SAT Advice

On the Road


I'm in the process of pulling together "hand outs" for my upcoming SAT talks and realized I should post them for those who can't be there.

To find out more about having me speak, click here. If you're interested in scheduling an event, please contact Jamie Brickhouse at the redBrick Agency 646.281.9041


Sample SAT Advice

from The Perfect Score Project


What’s the one thing you should know about the SAT? (see page 14)

It’s essential to endurance train (i.e., take full, timed practice tests). The SAT is every bit as much about performance on test day as it is about the knowledge being tested.

  • Experienced tutors advise taking ten to fifteen full practice tests.
  • Review all of your mistakes until you can explain them to someone else.
  • Keep track of errors and guesses by category (e.g., four subject-verb agreement mistakes).
  • Mimic the actual test conditions as closely as possible.


Signs of Good vs. Bad Test Prep: (see page 140)

Signs of good test prep:

  • Refers back to the Blue Book. Helps student interpret the Blue Book.
  • Recommends official College Board material for the diagnostic test and full official practice tests.
  • Includes goal-setting strategy.
  • Addresses fundamental skills as well as test strategy.

 Signs of bad test prep:

  • Mock SAT used for diagnostic test. Unofficial tests are sometimes more difficult than the real SAT in order to inflate score gains.
  • Money-back guarantee. Usually misleading.
  • Credentials should include SAT-specific background. Don’t assume a Ph.D. signals “SAT mastery.”


Five Essential Questions to Ask a Potential Tutor: (see pages 153-4)

  1. Do you customize your approach? If so, how?
  2. What is your average score gain per student?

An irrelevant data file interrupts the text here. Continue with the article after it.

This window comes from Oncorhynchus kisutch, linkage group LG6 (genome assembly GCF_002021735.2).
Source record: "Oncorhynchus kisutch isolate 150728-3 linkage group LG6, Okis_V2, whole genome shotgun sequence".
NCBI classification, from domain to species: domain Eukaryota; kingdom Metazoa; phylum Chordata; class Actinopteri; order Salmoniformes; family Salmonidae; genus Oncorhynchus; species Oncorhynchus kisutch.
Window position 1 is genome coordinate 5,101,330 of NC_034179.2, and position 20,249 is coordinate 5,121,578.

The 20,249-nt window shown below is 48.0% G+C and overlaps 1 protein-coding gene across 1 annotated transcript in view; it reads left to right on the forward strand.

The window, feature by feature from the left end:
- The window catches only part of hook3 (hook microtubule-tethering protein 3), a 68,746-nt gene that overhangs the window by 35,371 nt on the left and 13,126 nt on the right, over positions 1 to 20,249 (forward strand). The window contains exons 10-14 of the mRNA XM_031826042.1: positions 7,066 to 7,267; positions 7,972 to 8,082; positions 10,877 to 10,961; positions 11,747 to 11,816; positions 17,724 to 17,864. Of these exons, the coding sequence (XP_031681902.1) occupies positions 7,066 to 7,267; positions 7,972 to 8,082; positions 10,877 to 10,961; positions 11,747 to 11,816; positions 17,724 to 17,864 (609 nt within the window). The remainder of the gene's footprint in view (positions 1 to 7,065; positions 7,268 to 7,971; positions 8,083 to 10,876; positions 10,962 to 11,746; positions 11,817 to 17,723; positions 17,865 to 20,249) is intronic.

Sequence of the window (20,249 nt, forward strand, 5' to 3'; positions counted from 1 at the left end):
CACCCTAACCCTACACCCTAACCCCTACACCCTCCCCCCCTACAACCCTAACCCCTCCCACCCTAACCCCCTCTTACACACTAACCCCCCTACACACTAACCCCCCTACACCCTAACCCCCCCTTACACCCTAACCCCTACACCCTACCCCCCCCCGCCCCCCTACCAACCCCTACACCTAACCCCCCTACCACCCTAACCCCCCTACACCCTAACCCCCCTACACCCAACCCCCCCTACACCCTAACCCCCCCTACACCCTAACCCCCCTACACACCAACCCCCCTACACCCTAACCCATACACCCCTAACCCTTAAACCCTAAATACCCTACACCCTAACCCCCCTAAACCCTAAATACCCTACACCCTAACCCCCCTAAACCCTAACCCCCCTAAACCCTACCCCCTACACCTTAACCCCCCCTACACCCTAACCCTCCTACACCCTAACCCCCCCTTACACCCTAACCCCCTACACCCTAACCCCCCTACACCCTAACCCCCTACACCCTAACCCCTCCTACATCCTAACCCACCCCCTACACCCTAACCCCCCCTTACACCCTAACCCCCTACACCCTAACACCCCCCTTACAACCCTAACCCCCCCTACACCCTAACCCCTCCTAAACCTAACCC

3. How long do you advise students to prepare for the SAT and how much will it cost?
  4. What test-prep materials do you use? (If it’s not official College Board material, be wary.)
  5. How much homework do you assign between sessions?


What can I do with my kids to improve their vocabulary? (see Chapter 16)

The SAT critical reading section is a vocabulary-based reasoning test. Most of the passages are college-level nonfiction, which is not what most high school students are used to reading. As early as ninth grade, have your child pick one article a day from a periodical such as the New York Times (or another publication with comparable reading level) and identify the main point as well as unfamiliar vocabulary.

Learning new words in context is easier than memorizing vocabulary from flashcards because the associations are richer and background knowledge is critical for reading comprehension.

It’s a great exercise—and gives you quality time together!


Does test location matter? (see pages 20 & 240)

Location matters! Don’t assume “fancy school” means “best test location.” Look for the following characteristics and confirm by contacting the test center supervisor (whose information can be found by calling the school in question):

  • Tests should be taken in classrooms, which have fewer distractions than gyms and cafeterias.
  • Full-size desks and chairs, not tablet desks, in all test rooms.
  • Visible clock in all test rooms.
  • Chalk or white board on which the end time for each section will be displayed. 


What are good snacks to bring on test day? (see page 30)

After sampling everything from Red Bull to peanut butter over the course of the project, I recommend these favorites for boosting energy and warding off hunger:

  • Dark chocolate—70% cocoa or higher.
  • Sliced red apple—studies confirm that apples are superb at warding off hunger.
  • Listerine strips—an energizing pick-me-up.
  • Water—I’m certain water makes me think more clearly.



Here are downloadable versions of  "Sample SAT Advice" as well as the "Audience SAT" that I'll be handing out and discussing.

You can find out more on the "Speaking" page.


I did a Q & A with Gretchen Rubin about "habits."  Apparently, I'm "a questionner." You can read the full Q & A here.


Illustrations by Jennifer Orkin Lewis.